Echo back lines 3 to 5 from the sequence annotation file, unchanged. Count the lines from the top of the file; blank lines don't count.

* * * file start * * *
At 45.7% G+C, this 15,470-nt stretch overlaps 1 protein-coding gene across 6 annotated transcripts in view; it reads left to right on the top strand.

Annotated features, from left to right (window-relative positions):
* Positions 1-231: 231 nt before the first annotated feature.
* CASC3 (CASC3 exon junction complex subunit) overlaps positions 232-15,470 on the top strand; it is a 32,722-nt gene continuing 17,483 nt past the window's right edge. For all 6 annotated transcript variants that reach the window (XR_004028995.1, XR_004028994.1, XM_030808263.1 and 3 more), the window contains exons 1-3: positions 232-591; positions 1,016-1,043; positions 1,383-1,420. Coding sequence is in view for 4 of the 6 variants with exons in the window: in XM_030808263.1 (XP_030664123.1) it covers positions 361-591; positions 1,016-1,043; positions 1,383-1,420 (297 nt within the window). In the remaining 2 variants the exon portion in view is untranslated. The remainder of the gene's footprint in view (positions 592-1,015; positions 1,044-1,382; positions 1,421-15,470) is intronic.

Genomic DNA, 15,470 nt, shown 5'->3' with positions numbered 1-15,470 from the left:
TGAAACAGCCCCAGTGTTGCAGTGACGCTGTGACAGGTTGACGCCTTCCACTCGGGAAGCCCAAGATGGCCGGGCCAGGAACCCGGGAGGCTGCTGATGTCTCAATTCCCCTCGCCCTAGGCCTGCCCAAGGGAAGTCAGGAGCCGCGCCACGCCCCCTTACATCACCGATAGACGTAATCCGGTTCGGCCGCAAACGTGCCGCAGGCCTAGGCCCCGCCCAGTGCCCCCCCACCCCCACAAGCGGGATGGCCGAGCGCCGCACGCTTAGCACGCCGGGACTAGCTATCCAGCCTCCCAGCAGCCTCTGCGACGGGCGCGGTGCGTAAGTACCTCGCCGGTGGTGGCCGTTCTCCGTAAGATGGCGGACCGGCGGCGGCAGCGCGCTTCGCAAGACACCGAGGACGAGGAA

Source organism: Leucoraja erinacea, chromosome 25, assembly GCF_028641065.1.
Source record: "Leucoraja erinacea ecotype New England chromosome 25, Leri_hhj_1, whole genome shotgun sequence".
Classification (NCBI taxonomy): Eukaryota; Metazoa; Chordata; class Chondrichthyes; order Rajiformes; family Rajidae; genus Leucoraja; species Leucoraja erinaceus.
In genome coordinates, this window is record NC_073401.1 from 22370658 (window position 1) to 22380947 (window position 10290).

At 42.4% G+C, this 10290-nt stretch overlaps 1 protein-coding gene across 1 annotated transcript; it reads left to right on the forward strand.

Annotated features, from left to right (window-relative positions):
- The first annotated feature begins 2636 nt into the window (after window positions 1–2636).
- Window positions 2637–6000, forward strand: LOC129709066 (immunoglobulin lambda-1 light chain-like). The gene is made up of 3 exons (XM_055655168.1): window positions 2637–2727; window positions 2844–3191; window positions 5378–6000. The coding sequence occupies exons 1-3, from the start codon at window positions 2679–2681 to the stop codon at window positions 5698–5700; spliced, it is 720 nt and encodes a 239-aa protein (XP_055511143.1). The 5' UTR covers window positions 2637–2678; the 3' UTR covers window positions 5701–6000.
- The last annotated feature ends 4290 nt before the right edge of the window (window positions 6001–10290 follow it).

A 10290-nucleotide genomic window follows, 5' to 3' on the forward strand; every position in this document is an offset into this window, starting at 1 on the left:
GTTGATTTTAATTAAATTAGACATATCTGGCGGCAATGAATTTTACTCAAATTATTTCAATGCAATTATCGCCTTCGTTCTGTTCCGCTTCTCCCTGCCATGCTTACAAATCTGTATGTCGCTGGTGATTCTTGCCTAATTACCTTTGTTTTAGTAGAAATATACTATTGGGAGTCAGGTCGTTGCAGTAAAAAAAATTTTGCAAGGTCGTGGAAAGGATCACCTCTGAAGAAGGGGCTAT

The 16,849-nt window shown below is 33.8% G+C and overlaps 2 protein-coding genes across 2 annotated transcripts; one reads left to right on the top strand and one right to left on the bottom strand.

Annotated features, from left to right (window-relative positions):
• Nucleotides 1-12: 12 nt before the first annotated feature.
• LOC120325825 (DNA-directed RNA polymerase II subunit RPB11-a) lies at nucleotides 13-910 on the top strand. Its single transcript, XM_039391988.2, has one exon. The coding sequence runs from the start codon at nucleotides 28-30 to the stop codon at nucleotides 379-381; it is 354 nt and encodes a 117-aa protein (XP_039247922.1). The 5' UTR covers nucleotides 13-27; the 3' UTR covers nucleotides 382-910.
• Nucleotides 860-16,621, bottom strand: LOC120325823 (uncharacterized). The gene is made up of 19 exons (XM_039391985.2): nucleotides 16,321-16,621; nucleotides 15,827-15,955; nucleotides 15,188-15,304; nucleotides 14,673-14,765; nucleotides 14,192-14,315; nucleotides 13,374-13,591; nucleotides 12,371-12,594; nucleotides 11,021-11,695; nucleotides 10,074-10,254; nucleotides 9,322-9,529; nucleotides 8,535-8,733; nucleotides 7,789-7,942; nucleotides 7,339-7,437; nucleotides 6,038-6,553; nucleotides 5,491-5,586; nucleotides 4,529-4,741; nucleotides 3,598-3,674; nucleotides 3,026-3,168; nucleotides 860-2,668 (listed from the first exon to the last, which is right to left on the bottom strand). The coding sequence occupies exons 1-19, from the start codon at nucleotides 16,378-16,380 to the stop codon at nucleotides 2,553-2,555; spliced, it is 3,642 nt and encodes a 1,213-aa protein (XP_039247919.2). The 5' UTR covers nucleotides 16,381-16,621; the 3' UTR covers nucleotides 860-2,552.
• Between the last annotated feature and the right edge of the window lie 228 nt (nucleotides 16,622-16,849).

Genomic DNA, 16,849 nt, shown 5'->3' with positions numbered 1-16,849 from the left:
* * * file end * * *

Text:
* Positions 1-231: 231 nt before the first annotated feature.
* CASC3 (CASC3 exon junction complex subunit) overlaps positions 232-15,470 on the top strand; it is a 32,722-nt gene continuing 17,483 nt past the window's right edge. For all 6 annotated transcript variants that reach the window (XR_004028995.1, XR_004028994.1, XM_030808263.1 and 3 more), the window contains exons 1-3: positions 232-591; positions 1,016-1,043; positions 1,383-1,420. Coding sequence is in view for 4 of the 6 variants with exons in the window: in XM_030808263.1 (XP_030664123.1) it covers positions 361-591; positions 1,016-1,043; positions 1,383-1,420 (297 nt within the window). In the remaining 2 variants the exon portion in view is untranslated. The remainder of the gene's footprint in view (positions 592-1,015; positions 1,044-1,382; positions 1,421-15,470) is intronic.

Genomic DNA, 15,470 nt, shown 5'->3' with positions numbered 1-15,470 from the left: